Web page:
"A survivor and her daughters spent last night at a local motel after her abuser beat her. She asked me, "what is worse: a beating every week or not having a roof over my children's head and food in their bellies?" How do I answer that question? "
- Idaho Advocate
During the 24-hour survey period:
- 5,537 requests for emergency shelter went unmet,
- 3,743 requests for non-residential
services went unmet.
Nationwide, programs reported 1,989 staff were laid off or positions unfilled due to funding. 72% of programs have less then 20 paid staff. 38% of programs have less then 10 staff.
"I have been doing this work for two decades, and I have never seen a demand this strong. The economic situation has greatly aggravated the situation faced by many survivors "
- Massachusetts Advocate
Domestic violence hotlines provide critical support and information for victims in danger. When victims of domestic violence and their
family members call 24-hour emergency
hotlines, it is often their first time seeking help and receiving crucial support from a local
domestic violence program. During the survey period, participating programs reported that local and state hotline advocates answered 23,045 calls and the National Domestic
Violence Hotline answered 869 calls. In
total, advocates responded to 23,914 hotline calls in the 24-hour survey period, which equals more than 16 hotline calls every minute.
WIDE RANGE OF
Local domestic violence programs provide a wide range of services
for victims seeking support and advocacy, including, but well
beyond emergency shelter. Domestic violence programs provide one-on-one advocacy for individuals as well as group advocacy. Individual advocacy includes one-on-one counseling, case management, safety planning, job counseling and training, housing support, legal services, accompaniments, and other services provided for individuals.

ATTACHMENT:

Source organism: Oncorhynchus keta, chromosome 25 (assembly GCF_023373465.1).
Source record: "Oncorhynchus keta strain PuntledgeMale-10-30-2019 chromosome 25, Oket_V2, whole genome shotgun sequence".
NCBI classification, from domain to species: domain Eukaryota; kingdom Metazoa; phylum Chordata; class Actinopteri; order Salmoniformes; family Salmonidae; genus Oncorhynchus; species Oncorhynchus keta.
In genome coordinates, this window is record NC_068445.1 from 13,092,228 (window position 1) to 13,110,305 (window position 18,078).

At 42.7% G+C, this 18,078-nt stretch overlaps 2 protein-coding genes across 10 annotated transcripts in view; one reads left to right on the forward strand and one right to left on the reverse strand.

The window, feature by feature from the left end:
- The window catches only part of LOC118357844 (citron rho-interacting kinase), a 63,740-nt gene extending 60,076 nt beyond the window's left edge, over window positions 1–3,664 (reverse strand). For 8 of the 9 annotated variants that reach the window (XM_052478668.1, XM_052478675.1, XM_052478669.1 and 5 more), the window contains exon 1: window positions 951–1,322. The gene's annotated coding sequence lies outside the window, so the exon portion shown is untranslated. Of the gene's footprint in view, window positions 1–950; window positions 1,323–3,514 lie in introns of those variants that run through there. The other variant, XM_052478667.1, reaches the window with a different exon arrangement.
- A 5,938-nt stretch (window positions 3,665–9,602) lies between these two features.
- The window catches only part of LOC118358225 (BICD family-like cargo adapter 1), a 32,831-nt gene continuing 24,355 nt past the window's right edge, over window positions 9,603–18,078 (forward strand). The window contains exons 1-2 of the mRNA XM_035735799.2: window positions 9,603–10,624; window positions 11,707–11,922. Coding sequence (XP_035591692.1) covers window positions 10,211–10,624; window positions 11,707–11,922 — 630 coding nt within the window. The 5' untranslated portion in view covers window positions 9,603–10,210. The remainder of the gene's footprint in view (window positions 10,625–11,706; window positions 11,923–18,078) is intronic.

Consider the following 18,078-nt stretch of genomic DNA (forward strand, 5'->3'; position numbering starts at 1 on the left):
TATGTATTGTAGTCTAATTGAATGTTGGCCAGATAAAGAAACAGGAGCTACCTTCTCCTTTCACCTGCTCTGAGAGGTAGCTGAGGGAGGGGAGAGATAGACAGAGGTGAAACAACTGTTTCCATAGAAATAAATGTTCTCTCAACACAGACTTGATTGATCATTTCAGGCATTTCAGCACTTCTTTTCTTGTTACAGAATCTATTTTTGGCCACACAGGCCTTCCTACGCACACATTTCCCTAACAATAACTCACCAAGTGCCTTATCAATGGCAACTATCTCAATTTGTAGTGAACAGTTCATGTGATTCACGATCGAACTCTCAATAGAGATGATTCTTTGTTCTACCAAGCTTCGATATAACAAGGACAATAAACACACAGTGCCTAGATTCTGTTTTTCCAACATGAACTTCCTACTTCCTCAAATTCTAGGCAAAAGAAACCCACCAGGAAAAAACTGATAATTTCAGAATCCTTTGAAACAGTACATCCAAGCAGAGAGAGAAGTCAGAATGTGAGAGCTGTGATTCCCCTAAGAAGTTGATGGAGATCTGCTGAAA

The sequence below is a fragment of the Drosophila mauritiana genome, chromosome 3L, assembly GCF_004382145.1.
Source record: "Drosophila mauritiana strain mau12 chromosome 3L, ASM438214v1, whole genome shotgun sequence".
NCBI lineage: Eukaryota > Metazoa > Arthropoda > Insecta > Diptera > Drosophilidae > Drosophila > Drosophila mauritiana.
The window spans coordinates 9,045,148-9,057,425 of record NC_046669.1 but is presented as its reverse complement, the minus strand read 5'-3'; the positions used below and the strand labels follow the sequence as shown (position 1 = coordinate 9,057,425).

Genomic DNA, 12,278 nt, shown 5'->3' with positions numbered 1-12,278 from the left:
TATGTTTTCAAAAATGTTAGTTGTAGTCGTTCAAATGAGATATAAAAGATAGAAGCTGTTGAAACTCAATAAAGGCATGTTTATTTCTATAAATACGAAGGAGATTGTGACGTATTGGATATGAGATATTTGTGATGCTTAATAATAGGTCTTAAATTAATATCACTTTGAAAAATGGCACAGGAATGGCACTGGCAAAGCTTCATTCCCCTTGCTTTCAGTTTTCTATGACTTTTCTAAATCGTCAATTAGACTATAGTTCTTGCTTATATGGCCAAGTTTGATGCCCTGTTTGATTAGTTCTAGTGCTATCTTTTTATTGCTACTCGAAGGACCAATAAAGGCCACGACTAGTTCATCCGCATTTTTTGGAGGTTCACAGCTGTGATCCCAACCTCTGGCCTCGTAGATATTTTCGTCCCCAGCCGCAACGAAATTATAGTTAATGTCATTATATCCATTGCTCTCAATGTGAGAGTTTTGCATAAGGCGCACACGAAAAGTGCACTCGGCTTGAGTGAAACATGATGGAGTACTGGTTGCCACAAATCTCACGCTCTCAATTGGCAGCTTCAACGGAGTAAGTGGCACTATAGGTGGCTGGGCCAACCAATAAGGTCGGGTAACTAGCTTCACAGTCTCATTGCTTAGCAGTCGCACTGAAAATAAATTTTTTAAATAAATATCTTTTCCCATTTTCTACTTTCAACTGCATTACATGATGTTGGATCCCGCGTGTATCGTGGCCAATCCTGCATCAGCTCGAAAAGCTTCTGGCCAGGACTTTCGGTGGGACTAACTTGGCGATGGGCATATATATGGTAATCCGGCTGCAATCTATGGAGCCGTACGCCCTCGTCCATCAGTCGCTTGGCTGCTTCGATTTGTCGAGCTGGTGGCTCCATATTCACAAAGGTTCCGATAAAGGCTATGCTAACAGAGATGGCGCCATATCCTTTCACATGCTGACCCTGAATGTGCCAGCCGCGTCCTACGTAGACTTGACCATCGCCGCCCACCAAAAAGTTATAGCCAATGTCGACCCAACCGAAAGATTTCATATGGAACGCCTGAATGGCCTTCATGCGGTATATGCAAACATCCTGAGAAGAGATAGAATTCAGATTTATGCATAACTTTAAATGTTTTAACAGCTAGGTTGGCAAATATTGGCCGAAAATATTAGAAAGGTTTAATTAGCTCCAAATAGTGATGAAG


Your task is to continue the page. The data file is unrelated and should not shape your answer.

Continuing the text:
Group advocacy includes support groups for adults or children, group job-training and financial skills programs, group counseling services, and more; is usually moderated by staff, volunteers or peers; and is attended only by survivors.
In just one day, 65,321 victims of domestic violence fleeing abuse and terror found help at domestic violence programs.. The need for domestic violence programs cannot be denied, because on that one day alone...
- A woman in Arkansas was able to obtain a protection order with the help of an advocate. Her abuser sexually molested her child and threatened to kill them both if she went to the authorities.
- A Spanish-speaking survivor who was eight months pregnant in California was so severely abused that her obstetrician recommended she go to the emergency room. A bilingual advocate helped her put together a safety plan in case the abuser was released from jail and helped her file for a temporary restraining order.
- A domestic violence program in West Virginia held a vigil in memory of a victim who died when her abuser set her on fire after she filed for a protection order.
- A program in California helped an 18-year-old girl who escaped an emotionally and physically abusive boyfriend. She was 15 when he took her to Mexico, isolating her from family and friends.
- Three children in Virginia got new backpacks, and school supplies and two new outfits each and shoes after their mother called the program's hotline. The program was also able to provide hair cuts for the children and their mother through a local hair salon.
In one day, 1,648 programs provided support and help to more than 65,000 survivors with stories just like these. Despite the tough economy and the stress of limited funding, advocates are still answering hotline calls and helping survivors of domestic violence. Domestic violence programs do more than provide safety, support, advocacy and hope. They save lives.